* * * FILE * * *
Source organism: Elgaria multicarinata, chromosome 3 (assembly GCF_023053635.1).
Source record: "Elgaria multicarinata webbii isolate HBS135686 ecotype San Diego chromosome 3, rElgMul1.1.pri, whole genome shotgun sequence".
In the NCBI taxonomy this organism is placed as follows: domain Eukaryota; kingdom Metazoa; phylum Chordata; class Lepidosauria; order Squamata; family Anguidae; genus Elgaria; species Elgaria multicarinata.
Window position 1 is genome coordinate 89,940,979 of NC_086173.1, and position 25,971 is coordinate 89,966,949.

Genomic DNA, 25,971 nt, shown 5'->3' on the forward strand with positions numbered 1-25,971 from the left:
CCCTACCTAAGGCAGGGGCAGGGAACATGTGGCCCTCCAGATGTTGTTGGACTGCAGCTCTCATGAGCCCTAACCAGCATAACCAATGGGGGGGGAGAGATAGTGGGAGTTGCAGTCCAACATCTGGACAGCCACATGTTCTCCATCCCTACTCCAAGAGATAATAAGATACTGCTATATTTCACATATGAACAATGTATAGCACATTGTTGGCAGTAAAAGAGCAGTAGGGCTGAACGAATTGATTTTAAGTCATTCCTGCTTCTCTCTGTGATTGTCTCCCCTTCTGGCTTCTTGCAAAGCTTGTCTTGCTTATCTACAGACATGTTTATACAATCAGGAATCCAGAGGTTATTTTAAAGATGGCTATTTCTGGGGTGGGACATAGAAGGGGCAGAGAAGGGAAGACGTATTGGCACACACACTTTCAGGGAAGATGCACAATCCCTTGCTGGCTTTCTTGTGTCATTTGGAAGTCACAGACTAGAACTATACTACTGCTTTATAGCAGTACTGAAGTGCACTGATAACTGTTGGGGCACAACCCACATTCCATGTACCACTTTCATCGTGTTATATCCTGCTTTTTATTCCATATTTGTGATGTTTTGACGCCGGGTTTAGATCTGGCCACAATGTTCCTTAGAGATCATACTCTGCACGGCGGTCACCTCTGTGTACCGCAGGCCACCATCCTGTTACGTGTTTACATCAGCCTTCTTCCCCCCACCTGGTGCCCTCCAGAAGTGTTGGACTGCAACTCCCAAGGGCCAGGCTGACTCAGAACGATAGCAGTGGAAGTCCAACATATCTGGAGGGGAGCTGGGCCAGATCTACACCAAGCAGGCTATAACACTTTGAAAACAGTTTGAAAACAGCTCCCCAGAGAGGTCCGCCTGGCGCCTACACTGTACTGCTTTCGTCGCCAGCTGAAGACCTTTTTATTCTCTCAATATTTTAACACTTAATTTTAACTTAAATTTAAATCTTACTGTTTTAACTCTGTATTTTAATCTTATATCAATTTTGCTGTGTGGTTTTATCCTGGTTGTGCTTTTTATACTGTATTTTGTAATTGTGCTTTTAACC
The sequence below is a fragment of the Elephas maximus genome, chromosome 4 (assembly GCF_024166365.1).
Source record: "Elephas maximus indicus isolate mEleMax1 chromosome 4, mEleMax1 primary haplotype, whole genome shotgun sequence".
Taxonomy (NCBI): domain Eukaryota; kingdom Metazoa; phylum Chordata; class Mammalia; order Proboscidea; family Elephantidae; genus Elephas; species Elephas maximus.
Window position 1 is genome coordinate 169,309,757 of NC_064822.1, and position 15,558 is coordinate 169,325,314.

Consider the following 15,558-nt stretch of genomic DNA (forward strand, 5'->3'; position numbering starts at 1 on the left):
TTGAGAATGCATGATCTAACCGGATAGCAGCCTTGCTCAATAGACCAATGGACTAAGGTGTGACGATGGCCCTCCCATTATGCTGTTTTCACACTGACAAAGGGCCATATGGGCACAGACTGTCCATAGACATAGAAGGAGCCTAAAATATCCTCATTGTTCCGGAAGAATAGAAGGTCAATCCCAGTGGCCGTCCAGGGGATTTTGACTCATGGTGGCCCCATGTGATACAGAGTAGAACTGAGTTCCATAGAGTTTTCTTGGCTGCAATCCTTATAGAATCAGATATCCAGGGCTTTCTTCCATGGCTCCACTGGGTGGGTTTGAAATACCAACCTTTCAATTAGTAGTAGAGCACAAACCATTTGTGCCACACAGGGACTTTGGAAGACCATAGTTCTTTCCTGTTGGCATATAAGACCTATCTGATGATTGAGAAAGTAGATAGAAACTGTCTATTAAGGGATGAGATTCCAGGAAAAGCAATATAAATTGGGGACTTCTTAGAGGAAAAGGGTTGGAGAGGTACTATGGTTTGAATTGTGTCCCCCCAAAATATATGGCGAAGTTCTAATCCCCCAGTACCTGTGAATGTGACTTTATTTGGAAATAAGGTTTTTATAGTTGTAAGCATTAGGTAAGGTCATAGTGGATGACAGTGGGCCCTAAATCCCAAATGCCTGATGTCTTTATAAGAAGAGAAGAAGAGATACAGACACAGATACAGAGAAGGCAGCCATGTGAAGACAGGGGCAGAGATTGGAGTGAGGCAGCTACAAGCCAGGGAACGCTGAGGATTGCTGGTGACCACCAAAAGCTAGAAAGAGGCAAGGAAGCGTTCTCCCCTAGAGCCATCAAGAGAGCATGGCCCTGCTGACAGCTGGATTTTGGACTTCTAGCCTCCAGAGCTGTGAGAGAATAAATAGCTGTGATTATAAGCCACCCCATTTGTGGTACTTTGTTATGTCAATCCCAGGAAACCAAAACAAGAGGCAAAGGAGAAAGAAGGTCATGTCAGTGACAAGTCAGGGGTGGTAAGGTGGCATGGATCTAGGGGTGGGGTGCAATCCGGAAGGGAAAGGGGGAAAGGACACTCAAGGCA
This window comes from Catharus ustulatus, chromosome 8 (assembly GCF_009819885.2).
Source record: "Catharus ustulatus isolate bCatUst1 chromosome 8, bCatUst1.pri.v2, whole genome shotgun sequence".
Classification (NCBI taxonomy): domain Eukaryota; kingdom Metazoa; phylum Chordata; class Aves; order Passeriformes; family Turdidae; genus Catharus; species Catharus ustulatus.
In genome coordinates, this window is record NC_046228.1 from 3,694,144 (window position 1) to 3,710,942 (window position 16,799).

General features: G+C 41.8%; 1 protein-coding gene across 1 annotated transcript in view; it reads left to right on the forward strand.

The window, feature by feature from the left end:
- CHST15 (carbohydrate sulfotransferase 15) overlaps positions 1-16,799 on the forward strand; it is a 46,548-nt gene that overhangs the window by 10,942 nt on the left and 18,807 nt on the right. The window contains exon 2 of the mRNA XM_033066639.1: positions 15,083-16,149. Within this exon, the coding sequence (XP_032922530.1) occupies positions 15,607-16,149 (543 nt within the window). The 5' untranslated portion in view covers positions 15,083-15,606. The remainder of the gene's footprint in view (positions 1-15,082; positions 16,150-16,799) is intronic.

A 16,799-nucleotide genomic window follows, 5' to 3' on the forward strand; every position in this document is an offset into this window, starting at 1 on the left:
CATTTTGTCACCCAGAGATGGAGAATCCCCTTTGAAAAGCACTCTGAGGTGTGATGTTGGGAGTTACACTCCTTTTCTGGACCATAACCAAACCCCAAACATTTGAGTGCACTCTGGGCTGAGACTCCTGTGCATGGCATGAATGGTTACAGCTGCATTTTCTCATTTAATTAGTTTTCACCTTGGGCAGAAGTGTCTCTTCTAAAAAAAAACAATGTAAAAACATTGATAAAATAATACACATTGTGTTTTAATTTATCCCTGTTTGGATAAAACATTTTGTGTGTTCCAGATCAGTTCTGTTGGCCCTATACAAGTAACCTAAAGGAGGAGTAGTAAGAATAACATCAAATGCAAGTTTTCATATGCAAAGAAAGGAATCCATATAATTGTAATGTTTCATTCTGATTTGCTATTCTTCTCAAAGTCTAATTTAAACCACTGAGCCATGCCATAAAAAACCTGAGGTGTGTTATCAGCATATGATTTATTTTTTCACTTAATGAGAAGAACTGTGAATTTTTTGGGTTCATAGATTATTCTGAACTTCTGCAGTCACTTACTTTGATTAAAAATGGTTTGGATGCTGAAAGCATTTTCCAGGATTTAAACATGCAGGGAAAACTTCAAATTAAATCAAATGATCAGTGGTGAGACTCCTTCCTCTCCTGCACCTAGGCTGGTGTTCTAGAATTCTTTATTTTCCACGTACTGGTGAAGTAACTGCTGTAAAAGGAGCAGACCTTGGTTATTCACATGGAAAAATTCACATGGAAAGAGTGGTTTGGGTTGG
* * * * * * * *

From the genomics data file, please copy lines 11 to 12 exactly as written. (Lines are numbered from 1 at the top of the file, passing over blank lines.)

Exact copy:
Consider the following 15,558-nt stretch of genomic DNA (forward strand, 5'->3'; position numbering starts at 1 on the left):
TTGAGAATGCATGATCTAACCGGATAGCAGCCTTGCTCAATAGACCAATGGACTAAGGTGTGACGATGGCCCTCCCATTATGCTGTTTTCACACTGACAAAGGGCCATATGGGCACAGACTGTCCATAGACATAGAAGGAGCCTAAAATATCCTCATTGTTCCGGAAGAATAGAAGGTCAATCCCAGTGGCCGTCCAGGGGATTTTGACTCATGGTGGCCCCATGTGATACAGAGTAGAACTGAGTTCCATAGAGTTTTCTTGGCTGCAATCCTTATAGAATCAGATATCCAGGGCTTTCTTCCATGGCTCCACTGGGTGGGTTTGAAATACCAACCTTTCAATTAGTAGTAGAGCACAAACCATTTGTGCCACACAGGGACTTTGGAAGACCATAGTTCTTTCCTGTTGGCATATAAGACCTATCTGATGATTGAGAAAGTAGATAGAAACTGTCTATTAAGGGATGAGATTCCAGGAAAAGCAATATAAATTGGGGACTTCTTAGAGGAAAAGGGTTGGAGAGGTACTATGGTTTGAATTGTGTCCCCCCAAAATATATGGCGAAGTTCTAATCCCCCAGTACCTGTGAATGTGACTTTATTTGGAAATAAGGTTTTTATAGTTGTAAGCATTAGGTAAGGTCATAGTGGATGACAGTGGGCCCTAAATCCCAAATGCCTGATGTCTTTATAAGAAGAGAAGAAGAGATACAGACACAGATACAGAGAAGGCAGCCATGTGAAGACAGGGGCAGAGATTGGAGTGAGGCAGCTACAAGCCAGGGAACGCTGAGGATTGCTGGTGACCACCAAAAGCTAGAAAGAGGCAAGGAAGCGTTCTCCCCTAGAGCCATCAAGAGAGCATGGCCCTGCTGACAGCTGGATTTTGGACTTCTAGCCTCCAGAGCTGTGAGAGAATAAATAGCTGTGATTATAAGCCACCCCATTTGTGGTACTTTGTTATGTCAATCCCAGGAAACCAAAACAAGAGGCAAAGGAGAAAGAAGGTCATGTCAGTGACAAGTCAGGGGTGGTAAGGTGGCATGGATCTAGGGGTGGGGTGCAATCCGGAAGGGAAAGGGGGAAAGGACACTCAAGGCA